Windows 7 - Limits on size of bitmap from CreateCompatibleBitmap()?

Asked By Chris Shearer Cooper on 18-Oct-07 10:10 AM
I'm trying to create a large (5734x10460) bitmap using
CreateCompatibleBitmap() and getting ERROR_NOT_ENOUGH_MEMORY errors.  The DC
is set to 32 bits per pixel, so that's 4 bytes per pixel, for a total of
approximately 229M of memory needed (right?).  I've got 2G of RAM, and 1G of
it free, so I'm betting it's not that I'm running out of available RAM (XP
Pro, by the way).

Does CreateCompatibleBitmap() have some other restrictions on its memory
usage?  For example, is it using graphics card memory somehow, and that's
the limitation?


/dev/nul replied on 18-Oct-07 10:46 AM
If I'm not wrong CreateCompatibleBitmap() will try to create the bitmap
in the video memory (as CreateDIBitmap() does for example). Even if your
card has 256MB of video ram the call will fail if there is no 229M
available. Use CreateDIBSection() instead.

Grzegorz Wróbel
Chris Becke replied on 18-Oct-07 11:23 AM
DDBs are allocated in video memory. Apparently the driver can choose where
and how to allocate, im not a kernel driver developer so I dont know. What I
do know is the nVidia cards ive tested wont allocate a byte's worth of DDB
more than I have video memory - and the video memory is effectivly halved
from what the box says when I have two screens connected to one card.

DIBSections on the other hand are limited by kernel mode address space - a
hard upper limit of 2Gb there.

Bigger than that? Target Vista 64bits.
Norman Diamond replied on 19-Oct-07 04:30 AM
Kernel mode?  Not user mode?

Even in Vista x64, some libraries limit some individual objects to 2GB.  I
assumed this was in user mode address space and that the limits were due to
libraries not yet ready for year 2004.  Some libraries released in year 2007
aren't yet ready for year 2004.
Chris Becke replied on 19-Oct-07 06:09 AM
You know, I hate it when I clearly remember reading something, but I can
never find a cross reference to back it up.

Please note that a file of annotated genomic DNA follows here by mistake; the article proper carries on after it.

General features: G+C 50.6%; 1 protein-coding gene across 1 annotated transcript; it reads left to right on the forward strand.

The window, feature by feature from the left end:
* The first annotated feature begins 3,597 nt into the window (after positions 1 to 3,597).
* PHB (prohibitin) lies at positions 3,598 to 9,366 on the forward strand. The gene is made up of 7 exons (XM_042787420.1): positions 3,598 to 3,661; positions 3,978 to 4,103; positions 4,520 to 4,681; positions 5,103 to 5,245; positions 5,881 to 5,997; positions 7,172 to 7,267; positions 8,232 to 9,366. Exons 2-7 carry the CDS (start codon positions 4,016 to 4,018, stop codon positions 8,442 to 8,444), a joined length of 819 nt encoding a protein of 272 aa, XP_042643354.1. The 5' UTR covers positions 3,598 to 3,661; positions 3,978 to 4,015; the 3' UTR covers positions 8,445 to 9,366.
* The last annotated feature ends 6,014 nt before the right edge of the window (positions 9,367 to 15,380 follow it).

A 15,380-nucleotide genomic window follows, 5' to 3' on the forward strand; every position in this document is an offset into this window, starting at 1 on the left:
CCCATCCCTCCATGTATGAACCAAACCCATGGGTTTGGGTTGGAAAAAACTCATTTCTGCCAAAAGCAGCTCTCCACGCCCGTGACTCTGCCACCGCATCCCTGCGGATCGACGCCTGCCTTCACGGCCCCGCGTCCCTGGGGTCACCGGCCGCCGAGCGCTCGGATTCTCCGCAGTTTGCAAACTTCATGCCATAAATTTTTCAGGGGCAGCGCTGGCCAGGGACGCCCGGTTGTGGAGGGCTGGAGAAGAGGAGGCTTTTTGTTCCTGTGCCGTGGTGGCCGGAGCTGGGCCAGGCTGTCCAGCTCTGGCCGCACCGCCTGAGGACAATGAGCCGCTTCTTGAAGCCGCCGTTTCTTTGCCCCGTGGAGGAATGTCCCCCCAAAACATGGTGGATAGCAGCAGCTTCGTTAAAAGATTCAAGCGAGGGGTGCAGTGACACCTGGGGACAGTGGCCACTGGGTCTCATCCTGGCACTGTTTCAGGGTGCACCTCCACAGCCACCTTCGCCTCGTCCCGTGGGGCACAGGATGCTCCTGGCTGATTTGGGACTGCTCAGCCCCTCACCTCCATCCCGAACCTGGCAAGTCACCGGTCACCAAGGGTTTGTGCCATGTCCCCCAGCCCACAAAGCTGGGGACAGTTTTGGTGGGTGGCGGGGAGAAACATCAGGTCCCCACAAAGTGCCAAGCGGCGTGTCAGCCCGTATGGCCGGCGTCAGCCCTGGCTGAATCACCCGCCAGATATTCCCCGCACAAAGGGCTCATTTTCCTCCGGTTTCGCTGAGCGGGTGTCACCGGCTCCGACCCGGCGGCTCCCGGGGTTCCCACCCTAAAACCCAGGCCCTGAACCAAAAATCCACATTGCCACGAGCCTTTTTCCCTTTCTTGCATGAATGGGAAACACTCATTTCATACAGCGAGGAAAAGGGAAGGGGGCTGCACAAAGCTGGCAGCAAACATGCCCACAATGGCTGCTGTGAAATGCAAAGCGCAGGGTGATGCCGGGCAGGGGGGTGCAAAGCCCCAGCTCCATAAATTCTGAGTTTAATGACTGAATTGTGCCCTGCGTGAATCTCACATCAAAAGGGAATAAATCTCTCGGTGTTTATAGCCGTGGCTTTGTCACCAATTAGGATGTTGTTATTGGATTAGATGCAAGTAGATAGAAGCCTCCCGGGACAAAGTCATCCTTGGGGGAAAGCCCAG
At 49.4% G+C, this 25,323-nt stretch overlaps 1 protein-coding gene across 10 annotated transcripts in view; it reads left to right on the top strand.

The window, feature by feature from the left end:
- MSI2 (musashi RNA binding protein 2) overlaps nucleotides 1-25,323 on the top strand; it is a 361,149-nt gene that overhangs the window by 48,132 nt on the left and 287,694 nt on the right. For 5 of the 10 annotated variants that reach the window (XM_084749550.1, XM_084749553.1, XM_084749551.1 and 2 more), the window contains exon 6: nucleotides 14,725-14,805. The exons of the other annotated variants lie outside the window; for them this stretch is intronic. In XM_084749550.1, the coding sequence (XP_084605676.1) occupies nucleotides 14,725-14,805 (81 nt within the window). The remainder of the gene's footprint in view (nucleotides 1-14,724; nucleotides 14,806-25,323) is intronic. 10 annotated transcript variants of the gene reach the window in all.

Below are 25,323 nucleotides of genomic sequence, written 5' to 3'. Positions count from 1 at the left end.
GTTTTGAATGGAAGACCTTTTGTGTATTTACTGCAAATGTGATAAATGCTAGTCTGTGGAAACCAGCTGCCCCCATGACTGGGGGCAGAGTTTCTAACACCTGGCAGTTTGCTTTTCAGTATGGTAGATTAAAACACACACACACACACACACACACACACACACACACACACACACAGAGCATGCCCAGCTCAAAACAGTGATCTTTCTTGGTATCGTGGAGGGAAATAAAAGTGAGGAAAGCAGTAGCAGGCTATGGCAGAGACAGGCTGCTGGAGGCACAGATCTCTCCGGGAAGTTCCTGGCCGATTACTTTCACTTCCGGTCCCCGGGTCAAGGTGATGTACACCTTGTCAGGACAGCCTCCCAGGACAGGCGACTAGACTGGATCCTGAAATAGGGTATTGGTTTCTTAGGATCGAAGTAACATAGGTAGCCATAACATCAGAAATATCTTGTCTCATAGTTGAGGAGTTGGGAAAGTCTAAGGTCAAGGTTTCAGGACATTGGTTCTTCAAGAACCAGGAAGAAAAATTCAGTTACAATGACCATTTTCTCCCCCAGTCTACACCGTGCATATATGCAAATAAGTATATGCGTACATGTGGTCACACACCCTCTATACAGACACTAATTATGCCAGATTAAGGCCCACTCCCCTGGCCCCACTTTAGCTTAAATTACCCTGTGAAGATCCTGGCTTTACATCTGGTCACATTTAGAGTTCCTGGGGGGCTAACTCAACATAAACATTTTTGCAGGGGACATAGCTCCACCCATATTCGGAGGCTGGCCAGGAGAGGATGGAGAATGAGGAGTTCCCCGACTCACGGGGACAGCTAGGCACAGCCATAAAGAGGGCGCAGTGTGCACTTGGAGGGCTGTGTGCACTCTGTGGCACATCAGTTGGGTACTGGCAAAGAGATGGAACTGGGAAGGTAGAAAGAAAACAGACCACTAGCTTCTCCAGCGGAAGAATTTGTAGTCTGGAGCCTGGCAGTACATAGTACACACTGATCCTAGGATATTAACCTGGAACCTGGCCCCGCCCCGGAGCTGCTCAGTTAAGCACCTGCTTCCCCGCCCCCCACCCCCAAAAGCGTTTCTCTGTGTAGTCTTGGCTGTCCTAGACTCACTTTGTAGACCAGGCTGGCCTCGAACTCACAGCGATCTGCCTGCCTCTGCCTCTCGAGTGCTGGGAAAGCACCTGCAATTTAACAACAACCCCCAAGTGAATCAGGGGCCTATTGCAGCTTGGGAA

DIBSections certainly are kind of strange in that - in order for GDI to deal
with them, the bits must be accessible to kernel mode. The memory must also
be available in user mode.

As far as my limited understanding of how kernel mode works, this means (on
32bit platforms) that they have to be allocated in the kernel mode
accessible memory range - as a result large DIB Sections can starve the
system of kernel mode address space.

It is my naive understanding that kernel section objects have this dual
access property - hence DIB Section.
/dev/nul replied on 19-Oct-07 08:39 AM
You probably confused DIBs with DDBs that are created in video memory,
which is indeed addressed in kernel-mode space (in order to access video
memory a driver needs to address it).

What is so strange about that? The kernel mode services can access any
memory location, including all of the applications' memory spaces.

That is not correct, CreateDibSection() allocates the bitmap in
user-mode paged memory. The bitmap size is not affected by any
kernel-mode address space limitation.

The only related limitation imposed by the available kernel-mode address
space I can think of here is connected with the mentioned fact that the
video memory needs to be addressed in the kernel-mode space. For
example, if you have a video adapter with a lot of onboard RAM and use
/3GB switch (dedicating 3GB of address space for user-mode and leaving
only 1GB for the kernel) the driver most likely will fail to load.

Grzegorz Wróbel
Chris Becke replied on 19-Oct-07 10:00 AM
more a misunderstanding on section objects on my part. Reading,
doesnt imply any problems for anything other than the current process when
allocating large dib-sections.
Jerry Coffin replied on 21-Oct-07 03:25 PM
In article <>,

DDBs are allocated from a system-wide pool that's typically limited to